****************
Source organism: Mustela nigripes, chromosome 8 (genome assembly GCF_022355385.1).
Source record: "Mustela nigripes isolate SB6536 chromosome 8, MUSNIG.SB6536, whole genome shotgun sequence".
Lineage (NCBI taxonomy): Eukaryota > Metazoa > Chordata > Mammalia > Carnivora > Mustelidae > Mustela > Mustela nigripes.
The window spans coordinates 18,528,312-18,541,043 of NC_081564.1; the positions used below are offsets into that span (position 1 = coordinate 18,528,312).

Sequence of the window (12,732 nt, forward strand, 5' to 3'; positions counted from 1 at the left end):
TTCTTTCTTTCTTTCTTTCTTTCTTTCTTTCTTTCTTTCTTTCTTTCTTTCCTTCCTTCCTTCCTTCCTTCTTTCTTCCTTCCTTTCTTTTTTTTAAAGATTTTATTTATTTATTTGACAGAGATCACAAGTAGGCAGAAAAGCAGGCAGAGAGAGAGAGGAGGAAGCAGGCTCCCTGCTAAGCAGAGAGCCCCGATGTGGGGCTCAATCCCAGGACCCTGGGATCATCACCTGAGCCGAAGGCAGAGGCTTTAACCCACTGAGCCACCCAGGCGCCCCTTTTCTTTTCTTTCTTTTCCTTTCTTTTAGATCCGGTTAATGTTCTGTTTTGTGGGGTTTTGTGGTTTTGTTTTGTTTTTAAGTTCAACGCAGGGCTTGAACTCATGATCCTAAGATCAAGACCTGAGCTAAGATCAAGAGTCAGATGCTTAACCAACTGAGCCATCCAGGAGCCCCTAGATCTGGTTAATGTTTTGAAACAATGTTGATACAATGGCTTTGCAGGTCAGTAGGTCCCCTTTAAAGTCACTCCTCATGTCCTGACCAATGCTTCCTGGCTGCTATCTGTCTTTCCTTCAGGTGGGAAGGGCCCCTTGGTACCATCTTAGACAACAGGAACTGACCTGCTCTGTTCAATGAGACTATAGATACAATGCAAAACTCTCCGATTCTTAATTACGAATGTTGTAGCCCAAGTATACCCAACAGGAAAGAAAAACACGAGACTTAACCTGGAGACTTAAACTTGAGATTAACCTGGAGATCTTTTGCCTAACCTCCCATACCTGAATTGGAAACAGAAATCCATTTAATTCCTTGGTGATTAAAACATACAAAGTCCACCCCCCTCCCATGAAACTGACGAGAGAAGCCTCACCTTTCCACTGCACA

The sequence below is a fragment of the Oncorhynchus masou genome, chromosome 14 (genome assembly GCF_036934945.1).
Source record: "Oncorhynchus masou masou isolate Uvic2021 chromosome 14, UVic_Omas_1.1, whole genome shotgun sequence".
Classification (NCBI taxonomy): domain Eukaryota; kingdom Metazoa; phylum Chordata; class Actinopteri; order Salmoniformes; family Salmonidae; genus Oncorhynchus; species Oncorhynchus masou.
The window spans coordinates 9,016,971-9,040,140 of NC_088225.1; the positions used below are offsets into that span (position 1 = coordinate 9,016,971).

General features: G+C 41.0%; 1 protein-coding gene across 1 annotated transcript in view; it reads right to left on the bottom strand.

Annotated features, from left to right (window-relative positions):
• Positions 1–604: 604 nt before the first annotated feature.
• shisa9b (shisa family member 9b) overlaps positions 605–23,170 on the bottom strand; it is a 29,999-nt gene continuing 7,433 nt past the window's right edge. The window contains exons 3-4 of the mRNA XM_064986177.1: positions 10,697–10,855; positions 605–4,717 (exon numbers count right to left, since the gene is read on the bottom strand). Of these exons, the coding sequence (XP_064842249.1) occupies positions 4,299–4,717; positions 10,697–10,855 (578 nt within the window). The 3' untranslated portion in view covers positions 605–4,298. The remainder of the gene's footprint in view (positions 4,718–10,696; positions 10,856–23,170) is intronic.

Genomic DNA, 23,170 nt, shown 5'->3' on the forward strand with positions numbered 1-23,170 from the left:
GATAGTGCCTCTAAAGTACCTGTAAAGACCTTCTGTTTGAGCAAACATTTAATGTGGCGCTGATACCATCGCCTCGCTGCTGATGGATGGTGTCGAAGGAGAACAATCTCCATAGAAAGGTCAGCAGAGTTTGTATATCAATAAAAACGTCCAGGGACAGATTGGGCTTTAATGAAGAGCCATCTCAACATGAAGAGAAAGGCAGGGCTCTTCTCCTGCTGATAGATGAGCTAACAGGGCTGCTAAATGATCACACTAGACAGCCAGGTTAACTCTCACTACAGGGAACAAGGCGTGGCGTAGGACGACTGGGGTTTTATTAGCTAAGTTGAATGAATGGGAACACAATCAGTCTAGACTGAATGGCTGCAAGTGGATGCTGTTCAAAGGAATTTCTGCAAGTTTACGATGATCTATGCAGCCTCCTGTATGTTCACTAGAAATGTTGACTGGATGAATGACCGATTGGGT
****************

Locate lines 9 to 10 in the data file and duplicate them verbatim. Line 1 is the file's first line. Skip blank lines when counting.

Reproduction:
Classification (NCBI taxonomy): domain Eukaryota; kingdom Metazoa; phylum Chordata; class Actinopteri; order Salmoniformes; family Salmonidae; genus Oncorhynchus; species Oncorhynchus masou.
The window spans coordinates 9,016,971-9,040,140 of NC_088225.1; the positions used below are offsets into that span (position 1 = coordinate 9,016,971).